For example, and elder citizen may consider having the ability to sit and watch television or read all that is necessary to improve their quality of life, and thus demand healthcare services that would allow him or her to do just that.
There are no universal standards that are likely to be accepted by a majority of the population, or even by enough people to consider QALY assessments moral and ethical practices in healthcare (Drotar, 1998). Many also argue that healthcare authorities may favor certain populations including the young adult or pediatric population, based on the theory this group has the greatest chances for survival; this however is often not the case, as there are many older adults that have powerful enough beliefs and mature immune systems so that with proper treatment they might have just as much chance for survival than doctors may assess on first glance (Drotar, 1998).
There are cases where a patient is likely to survive even under dire circumstances, which should favor the arguments made by the opposition. However, proponents provide equally compelling arguments.
Kerr, Asch, Hamilton & Mcglynn (2000) suggest that healthcare professionals must decide how to distribute resources using several approaches outlined in "general medical literature" (p.22). These indicators may include the nature of the disease, the age of the patient, the family medical history, the patient's prognosis and other facets that help doctors and the healthcare team assesses the likelihood that a patient will survive or not following quality care treatment (Kerr, Asch, Hamilton, et al. 2000). The subject of quality adjusted life years is one that will remain controversial for some time. What is positive is the controversy surrounding QALY continues, and as it does more so now than ever before healthcare professionals are looking to establish ethical guidelines for the use of healthcare recommendations. It seems logical that healthcare providers would need to allocate resources sensibly in times when resources are not readily available. This does not suggest however, that people will suffer or not receive proper care as a result of QALY measures when used to allocate resources.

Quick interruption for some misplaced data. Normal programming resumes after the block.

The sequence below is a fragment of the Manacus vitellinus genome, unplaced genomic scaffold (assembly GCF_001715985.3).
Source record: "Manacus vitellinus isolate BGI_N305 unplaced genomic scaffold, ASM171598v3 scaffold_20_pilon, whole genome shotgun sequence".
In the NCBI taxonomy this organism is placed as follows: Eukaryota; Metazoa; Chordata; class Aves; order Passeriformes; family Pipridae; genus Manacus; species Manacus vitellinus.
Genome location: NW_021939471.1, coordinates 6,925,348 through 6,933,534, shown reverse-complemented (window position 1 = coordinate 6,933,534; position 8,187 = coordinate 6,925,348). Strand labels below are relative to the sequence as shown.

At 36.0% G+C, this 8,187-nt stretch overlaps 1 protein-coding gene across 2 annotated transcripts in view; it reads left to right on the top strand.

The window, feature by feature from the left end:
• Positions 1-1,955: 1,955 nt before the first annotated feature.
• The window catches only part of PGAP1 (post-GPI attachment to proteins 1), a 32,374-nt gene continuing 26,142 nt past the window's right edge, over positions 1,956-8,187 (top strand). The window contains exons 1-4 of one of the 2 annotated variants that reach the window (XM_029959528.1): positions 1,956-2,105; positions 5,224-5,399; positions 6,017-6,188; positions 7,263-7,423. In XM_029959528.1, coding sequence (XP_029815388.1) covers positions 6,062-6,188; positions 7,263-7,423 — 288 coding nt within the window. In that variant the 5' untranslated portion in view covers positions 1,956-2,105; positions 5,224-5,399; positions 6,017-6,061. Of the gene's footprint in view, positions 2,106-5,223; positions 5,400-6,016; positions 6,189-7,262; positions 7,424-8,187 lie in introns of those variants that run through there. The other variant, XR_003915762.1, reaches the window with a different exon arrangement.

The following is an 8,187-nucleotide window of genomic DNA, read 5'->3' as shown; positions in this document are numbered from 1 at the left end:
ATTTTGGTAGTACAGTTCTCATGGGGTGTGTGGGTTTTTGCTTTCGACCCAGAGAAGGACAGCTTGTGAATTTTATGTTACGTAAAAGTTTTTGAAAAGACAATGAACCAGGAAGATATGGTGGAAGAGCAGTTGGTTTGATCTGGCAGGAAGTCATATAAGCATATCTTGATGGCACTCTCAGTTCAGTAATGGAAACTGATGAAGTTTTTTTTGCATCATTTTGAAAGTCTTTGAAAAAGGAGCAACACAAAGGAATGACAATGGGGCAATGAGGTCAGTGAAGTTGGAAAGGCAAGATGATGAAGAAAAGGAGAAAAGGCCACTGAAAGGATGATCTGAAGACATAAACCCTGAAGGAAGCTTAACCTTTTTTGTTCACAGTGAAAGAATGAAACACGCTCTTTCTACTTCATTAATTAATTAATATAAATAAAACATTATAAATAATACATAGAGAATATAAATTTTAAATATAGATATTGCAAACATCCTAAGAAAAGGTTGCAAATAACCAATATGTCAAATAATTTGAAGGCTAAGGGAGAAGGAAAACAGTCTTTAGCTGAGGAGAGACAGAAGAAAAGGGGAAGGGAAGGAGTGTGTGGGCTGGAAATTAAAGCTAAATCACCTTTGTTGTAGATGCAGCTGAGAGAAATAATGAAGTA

Opponents want to establish a formal tool that is not subjective that would ensure individual autonomy and the rights of patients are not taken away. To achieve this goal all opponents will have to provide evidence that QALY outcomes result in less benefit than good. Thus far based on the research gathered, there is little evidence suggesting QALY is wholly good or bad.
There is enough evidence to suggest healthcare administrators are working to establish ethical guidelines that would ensure all patients have an opportunity to elect whether they receive care or not. Ethical and moral guidelines are not to be taken lightly. The use of QALY is not something that officials or agents can decide overnight. Further research is necessary to help decide how QALY can be best utilized so all patients benefit and all resources are intelligently allocated. Ultimately for QALY to work the final decision must be one that is made through the collaborative efforts of patients, community members, family, doctors, nurses and healthcare administrators.
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